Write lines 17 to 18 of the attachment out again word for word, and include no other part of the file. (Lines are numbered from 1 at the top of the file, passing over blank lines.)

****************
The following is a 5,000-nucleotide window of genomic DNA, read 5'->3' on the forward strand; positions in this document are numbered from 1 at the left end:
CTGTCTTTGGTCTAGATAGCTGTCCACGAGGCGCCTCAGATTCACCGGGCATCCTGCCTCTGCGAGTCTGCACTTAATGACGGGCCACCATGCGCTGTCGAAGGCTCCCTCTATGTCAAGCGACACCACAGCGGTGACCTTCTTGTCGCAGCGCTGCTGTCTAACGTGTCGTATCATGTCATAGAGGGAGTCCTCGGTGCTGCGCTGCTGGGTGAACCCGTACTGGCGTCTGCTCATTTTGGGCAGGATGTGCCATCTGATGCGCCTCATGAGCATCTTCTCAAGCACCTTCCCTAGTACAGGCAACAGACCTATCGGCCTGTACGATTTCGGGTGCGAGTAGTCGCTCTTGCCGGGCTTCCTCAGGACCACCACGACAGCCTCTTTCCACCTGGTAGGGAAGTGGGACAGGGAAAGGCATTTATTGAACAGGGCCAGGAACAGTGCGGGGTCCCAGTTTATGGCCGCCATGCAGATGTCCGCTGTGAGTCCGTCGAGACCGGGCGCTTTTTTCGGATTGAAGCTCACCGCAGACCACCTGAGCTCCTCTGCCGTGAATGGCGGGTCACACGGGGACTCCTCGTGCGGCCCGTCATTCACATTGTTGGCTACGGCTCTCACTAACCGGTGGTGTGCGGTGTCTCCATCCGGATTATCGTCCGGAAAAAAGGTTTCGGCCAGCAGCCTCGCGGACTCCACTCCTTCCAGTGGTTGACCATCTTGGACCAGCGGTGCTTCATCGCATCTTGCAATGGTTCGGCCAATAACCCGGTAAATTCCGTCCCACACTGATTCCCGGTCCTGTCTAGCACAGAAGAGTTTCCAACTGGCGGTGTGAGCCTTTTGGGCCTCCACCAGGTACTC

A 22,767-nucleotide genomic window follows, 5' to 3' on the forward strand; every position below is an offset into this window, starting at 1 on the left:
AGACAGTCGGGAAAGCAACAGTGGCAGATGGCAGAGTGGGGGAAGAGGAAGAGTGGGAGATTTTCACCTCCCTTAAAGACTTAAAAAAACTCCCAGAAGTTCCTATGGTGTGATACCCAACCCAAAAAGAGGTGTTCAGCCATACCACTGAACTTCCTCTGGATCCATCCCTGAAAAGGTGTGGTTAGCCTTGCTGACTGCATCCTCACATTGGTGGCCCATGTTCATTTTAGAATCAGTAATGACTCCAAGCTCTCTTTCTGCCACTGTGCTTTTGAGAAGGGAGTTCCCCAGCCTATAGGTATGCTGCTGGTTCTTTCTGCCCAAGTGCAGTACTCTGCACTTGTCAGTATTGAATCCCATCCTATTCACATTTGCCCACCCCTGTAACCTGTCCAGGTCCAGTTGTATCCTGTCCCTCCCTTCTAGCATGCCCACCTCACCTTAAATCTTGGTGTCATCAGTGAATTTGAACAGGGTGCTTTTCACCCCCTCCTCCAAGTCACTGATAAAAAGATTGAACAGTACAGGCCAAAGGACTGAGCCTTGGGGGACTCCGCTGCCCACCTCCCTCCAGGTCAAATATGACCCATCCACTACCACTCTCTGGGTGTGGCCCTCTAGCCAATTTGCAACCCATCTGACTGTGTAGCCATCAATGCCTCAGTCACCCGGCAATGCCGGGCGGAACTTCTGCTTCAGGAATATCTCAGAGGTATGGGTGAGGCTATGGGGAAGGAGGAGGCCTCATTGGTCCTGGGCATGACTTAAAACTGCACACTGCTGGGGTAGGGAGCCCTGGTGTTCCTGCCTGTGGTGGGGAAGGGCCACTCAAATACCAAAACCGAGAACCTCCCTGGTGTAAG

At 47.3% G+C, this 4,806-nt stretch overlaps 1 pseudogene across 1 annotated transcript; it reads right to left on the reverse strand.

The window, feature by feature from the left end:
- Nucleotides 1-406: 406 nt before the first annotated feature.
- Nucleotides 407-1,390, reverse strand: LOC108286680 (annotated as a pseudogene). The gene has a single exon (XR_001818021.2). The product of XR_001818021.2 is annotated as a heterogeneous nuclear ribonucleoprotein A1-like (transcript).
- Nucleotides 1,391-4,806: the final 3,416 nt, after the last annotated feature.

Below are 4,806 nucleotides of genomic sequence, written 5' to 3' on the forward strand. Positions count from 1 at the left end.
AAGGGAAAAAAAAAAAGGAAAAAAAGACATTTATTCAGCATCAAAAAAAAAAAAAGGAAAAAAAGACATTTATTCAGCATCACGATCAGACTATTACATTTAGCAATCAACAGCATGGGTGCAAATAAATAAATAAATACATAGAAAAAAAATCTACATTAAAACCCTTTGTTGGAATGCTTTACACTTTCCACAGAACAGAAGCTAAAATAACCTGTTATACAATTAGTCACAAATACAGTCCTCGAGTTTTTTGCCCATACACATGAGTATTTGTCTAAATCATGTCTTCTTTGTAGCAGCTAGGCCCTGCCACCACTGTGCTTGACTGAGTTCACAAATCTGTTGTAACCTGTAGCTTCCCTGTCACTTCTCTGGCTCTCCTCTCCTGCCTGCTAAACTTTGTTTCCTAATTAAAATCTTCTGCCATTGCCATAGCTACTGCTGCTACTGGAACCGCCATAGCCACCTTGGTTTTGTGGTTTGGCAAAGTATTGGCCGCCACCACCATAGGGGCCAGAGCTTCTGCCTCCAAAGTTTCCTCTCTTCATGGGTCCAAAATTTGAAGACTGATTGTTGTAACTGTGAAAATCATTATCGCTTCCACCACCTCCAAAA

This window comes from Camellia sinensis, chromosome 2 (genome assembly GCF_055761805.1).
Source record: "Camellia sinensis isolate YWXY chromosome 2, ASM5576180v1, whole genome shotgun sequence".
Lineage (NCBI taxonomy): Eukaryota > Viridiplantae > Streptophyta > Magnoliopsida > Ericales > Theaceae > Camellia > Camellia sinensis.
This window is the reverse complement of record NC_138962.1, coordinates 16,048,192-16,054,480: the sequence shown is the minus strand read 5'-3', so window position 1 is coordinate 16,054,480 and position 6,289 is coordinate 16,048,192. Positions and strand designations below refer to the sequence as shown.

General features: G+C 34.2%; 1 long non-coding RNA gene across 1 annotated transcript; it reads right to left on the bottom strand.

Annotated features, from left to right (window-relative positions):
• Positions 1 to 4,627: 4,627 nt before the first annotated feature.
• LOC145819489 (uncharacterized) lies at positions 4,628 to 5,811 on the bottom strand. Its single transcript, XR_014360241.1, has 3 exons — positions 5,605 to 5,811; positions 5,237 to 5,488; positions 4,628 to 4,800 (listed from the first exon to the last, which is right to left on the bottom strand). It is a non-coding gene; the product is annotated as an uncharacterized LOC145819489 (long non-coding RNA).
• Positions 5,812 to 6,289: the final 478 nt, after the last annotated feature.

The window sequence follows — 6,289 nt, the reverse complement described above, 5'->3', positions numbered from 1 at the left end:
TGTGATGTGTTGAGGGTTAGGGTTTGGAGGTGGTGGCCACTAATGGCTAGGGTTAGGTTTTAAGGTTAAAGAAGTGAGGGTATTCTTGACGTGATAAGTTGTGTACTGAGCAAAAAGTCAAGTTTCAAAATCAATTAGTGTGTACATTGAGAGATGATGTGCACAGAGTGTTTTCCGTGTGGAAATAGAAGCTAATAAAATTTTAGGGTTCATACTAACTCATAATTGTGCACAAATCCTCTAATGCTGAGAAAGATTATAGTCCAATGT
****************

Annotated features, from left to right (window-relative positions):
• Positions 1 to 4,627: 4,627 nt before the first annotated feature.